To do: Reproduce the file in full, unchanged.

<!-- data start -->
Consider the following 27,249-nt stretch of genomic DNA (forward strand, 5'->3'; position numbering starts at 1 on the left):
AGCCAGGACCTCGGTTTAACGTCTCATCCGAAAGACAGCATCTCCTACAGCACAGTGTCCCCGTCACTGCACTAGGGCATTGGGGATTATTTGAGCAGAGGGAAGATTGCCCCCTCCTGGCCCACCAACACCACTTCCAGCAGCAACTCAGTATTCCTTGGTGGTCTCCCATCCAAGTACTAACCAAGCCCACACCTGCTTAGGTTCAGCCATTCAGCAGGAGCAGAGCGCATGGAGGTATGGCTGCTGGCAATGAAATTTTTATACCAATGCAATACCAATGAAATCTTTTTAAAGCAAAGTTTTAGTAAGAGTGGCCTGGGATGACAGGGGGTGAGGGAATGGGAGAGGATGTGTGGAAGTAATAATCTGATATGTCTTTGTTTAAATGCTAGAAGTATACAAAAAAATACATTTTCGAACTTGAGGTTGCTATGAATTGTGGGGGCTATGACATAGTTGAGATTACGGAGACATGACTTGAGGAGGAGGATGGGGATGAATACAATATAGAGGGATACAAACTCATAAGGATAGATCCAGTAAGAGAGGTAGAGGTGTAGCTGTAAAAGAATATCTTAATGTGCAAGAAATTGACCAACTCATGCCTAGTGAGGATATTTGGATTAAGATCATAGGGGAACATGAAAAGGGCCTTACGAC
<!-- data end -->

Consider the following 27,249-nt stretch of genomic DNA (forward strand, 5'->3'; position numbering starts at 1 on the left):
AGCCAGGACCTCGGTTTAACGTCTCATCCGAAAGACAGCATCTCCTACAGCACAGTGTCCCCGTCACTGCACTAGGGCATTGGGGATTATTTGAGCAGAGGGAAGATTGCCCCCTCCTGGCCCACCAACACCACTTCCAGCAGCAACTCAGTATTCCTTGGTGGTCTCCCATCCAAGTACTAACCAAGCCCACACCTGCTTAGGTTCAGCCATTCAGCAGGAGCAGAGCGCATGGAGGTATGGCTGCTGGCAATGAAATTTTTATACCAATGCAATACCAATGAAATCTTTTTAAAGCAAAGTTTTAGTAAGAGTGGCCTGGGATGACAGGGGGTGAGGGAATGGGAGAGGATGTGTGGAAGTAATAATCTGATATGTCTTTGTTTAAATGCTAGAAGTATACAAAAAAATACATTTTCGAACTTGAGGTTGCTATGAATTGTGGGGGCTATGACATAGTTGAGATTACGGAGACATGACTTGAGGAGGAGGATGGGGATGAATACAATATAGAGGGATACAAACTCATAAGGATAGATCCAGTAAGAGAGGTAGAGGTGTAGCTGTAAAAGAATATCTTAATGTGCAAGAAATTGACCAACTCATGCCTAGTGAGGATATTTGGATTAAGATCATAGGGGAACATGAAAAGGGCCTTACGAC